Agreed. I know more people in the last year that have gotten laid off, and have remained laid off, than I do those who had no work and found it. This "recovery" is pure fabrication and spin pushed by the WH. The facts are that over half the new jobs created are being done by the government! GDP has increased primarily because of government spending!

Smoke and mirrors.

3 posted on 4/13/02 8:35 AM Pacific by Kobyashi1942 [ Post Reply | Private Reply | To 1 | View Replies | Report Abuse ]

-------------------------------------------------------------------------------- To: Kobyashi1942

My company announced its office relocation way back in April of 2001. My last day was November 30. I've been networking and interviewing since then but haven't found quite what I'm looking for yet. It's not a bad job market if you know what you are doing, but it isn't as good as when I first graduate from college in 2000 either.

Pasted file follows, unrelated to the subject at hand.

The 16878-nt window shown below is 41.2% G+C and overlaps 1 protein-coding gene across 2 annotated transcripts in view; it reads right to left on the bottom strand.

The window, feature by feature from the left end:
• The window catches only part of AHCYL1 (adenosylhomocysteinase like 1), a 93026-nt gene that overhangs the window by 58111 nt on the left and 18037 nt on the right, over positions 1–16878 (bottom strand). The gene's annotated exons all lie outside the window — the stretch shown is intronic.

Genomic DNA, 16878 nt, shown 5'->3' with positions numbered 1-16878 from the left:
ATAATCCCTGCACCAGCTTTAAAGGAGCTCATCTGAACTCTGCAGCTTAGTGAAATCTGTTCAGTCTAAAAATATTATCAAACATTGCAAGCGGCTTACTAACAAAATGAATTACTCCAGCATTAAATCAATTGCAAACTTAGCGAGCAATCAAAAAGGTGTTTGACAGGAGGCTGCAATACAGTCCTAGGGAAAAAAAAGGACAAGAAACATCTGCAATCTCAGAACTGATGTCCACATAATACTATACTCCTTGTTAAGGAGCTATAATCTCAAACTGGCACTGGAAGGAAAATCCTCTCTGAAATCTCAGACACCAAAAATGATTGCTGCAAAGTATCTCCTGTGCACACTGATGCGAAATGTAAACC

4 posted on 4/14/02 1:53 PM Pacific by SpyderTim [ Post Reply | Private Reply | To 3 | View Replies | Report Abuse ]


TOPICS: Business/Economy; News/Current Events
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1 posted on 04/14/2002 1:56:04 PM PDT by SpyderTim
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To: SpyderTim
This "recovery" is pure fabrication and spin pushed by the WH. The facts are that over half the new jobs created are being done by the government! GDP has increased primarily because of government spending!

I think the robustness of the recovery depends on what area of the country you are in and what industry. Home construction never slowed down. Defense manufacturing is booming, especially things like smart bombs. Things related to homeland defense (although primarily government) are booming. Consumer products in general are doing well. High tech (especially broadband and other telecommunications) are in the tank.